Critical darling Kelly Reichardt (OLD JOY/’06; WENDY AND LUCY/’08) moves as deliberately as ever in this quiet annoyance. She’s still wandering into the wilderness, but this time in period setting directing a tiny band of wagoneering pioneers as they follow their increasingly unreliable guide. Running low on supplies & beginning to harbor mutinous thoughts, they come across a lone (lost?) Native American. Could this stranger in a strange land know a better route? Or will he lead them to slaughter? That is, if their miffed braggadocio-of-a-guide doesn’t shoot the man from race hatred, spite or jealousy. Reichardt starts right in the middle of the story, but even moving at a snail’s pace, you never get much of a handle on the characters. Or perhaps it's just that the fine cast (Michelle Williams, Paul Dano, Will Patton) promise more than her one-note creations can deliver. There’s something fusty in the laconic dialogue, unreadably dark night-time shooting & even in the use of Academy Ratio framing. It's an artistic discipline that functions more like a hair-shirt than a spur to creativity, before she pulls the plug with a Lady-or-the-Tiger tease ending.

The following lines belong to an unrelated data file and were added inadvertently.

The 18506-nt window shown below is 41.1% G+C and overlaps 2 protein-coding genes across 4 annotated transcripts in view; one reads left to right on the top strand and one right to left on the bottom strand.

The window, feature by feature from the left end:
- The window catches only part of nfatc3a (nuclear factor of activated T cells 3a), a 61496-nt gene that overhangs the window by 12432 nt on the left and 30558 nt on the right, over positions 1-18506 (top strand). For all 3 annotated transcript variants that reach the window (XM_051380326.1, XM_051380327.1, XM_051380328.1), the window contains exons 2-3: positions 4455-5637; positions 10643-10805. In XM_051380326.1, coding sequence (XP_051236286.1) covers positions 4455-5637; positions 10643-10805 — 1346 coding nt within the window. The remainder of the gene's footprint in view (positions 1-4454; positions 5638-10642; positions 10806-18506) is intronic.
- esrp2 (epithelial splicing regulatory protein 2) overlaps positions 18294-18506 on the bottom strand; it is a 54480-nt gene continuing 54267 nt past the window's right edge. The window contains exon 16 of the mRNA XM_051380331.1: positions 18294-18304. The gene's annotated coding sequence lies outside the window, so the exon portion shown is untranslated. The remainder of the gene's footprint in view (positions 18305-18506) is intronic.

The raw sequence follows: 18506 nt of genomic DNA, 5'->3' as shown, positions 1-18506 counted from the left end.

WATCH THIS, NOT THAT: John Ford’s WAGON MASTER/’50-meets-Nicolas Roeg’s WALKABOUT’71 sums up and improves on this. But if it’s 'Westward-Ho' pioneering you’re a’hankering for, there’s James Cruze’s hit silent THE COVERED WAGON/’23 or Raoul Walsh’s stiff early Talkie flop THE BIG TRAIL/’30, physical touchstones to the past in spite of much melodrama.